Saturday, June 11, 2011

The Girl Who Is Not Safe for Work

"Don’t ever fight with Lisbeth Salander. Her attitude towards the rest of the world is that if someone threatens her with a gun, she’ll get a bigger gun."

The Girl Who Played with Fire (2006) by Stieg Larsson

Last year, I watched and reviewed the highly-acclaimed Swedish mystery thriller, The Girl with the Dragon Tattoo, which propelled me to read the original novel it was adapted from and check out the two film sequels - none of which, I'm sad to report, are as impressive as the first movie.

The American adaptation of The Girl with the Dragon Tattoo is expected to meet the world at the end of this year in December with Rooney Mara playing the brilliant but troubling Lisbeth Salander, and Daniel Craig as Mikael Blomkvist (which was excellent because Michael Nyqvist, the original Swedish actor, does look like a poor man's Daniel Craig).

In an older interview, director David Fincher showed a topless picture of Rooney Mara in costume and expressed his wish to use it in the film's poster but he was quite sure he wouldn't be allowed to because the media watchdogs are such anal Puritans who think that tits will destroy the world. Lucky for us, it seems he got his wish after all and the official uncensored theatrical poster for Fincher's film just debuted this week.

Uncensored David Fincher's Girl With the Dragon Tattoo Poster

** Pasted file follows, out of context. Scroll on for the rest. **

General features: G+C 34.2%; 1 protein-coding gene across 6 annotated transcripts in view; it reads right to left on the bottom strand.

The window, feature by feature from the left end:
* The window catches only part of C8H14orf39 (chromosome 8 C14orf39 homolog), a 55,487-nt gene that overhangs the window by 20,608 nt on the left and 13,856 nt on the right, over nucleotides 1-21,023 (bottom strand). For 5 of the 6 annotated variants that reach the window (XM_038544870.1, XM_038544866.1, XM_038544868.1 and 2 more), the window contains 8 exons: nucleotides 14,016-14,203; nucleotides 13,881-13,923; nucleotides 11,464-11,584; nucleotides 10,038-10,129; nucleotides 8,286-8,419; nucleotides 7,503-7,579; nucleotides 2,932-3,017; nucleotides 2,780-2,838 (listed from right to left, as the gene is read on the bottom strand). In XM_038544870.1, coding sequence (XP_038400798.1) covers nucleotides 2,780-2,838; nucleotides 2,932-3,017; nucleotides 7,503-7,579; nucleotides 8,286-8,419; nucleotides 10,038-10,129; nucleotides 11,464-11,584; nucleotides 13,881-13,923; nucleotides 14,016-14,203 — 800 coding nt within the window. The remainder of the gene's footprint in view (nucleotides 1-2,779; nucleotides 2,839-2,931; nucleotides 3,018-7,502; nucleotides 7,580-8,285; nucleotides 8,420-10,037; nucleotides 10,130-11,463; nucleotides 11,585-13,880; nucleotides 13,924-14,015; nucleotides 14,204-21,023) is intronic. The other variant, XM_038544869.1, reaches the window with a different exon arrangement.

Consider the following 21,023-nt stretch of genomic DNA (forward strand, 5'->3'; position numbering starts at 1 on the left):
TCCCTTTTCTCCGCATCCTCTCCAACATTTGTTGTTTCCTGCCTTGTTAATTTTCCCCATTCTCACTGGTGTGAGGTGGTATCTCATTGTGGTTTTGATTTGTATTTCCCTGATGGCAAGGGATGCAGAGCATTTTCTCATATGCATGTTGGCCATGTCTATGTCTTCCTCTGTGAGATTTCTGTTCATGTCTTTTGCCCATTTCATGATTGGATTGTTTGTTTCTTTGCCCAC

My first thought was, "That could have been Ellen Page. Damn."

What do you think of it? Considering that one of the main themes of the original film and book is the exploitation of women by hateful men, does the use of Mara's sex appeal to market the film strike you as hypocritical?

This is one of my most anticipated films of the year. If it's even half as graphic as the original, I wouldn't see it in a cinema. I can't trust trust the Malaysian censors to be matured about these things at all.

The guy with no tattoos,
k0k s3n w4i


Michelle Chin said...

well, it depends on how we decipher the poster.

nicoletta said...

I think the poster capitalises on the sexual fetishes present in the book / film. I'd say it does neglect the main theme a little - but on the other hand it certainly accentuates Lisbeth Salander's highly sexual and sexualised character, and she is the titular character after all.

I can't wait for this film! But first, I've got to watch the swedish versions of the last two films (and read the books as well).

tendol said...

yes, i think the need to have the topless actress in the poster does seem hypocritical of the director, most certainly a scheme to pull in more viewers and on the superficial side, to tie in with the sexuality themes in the movie.

she is bi-sexual, and yes, she does get assaulted by a human pig in the movie, but she sleeps with the guy investigator on her own accord so this makes me wonder why the poster makes her look like his victim, as if he is controlling her sexually. ah well...

nissy said...

Malaysia even censored the Mystique appearance in 'nude' on the recent movie. How do you expect this to go through Malaysian censorship. Haha...

c3rs3i said...

Read the books, not watched the movies.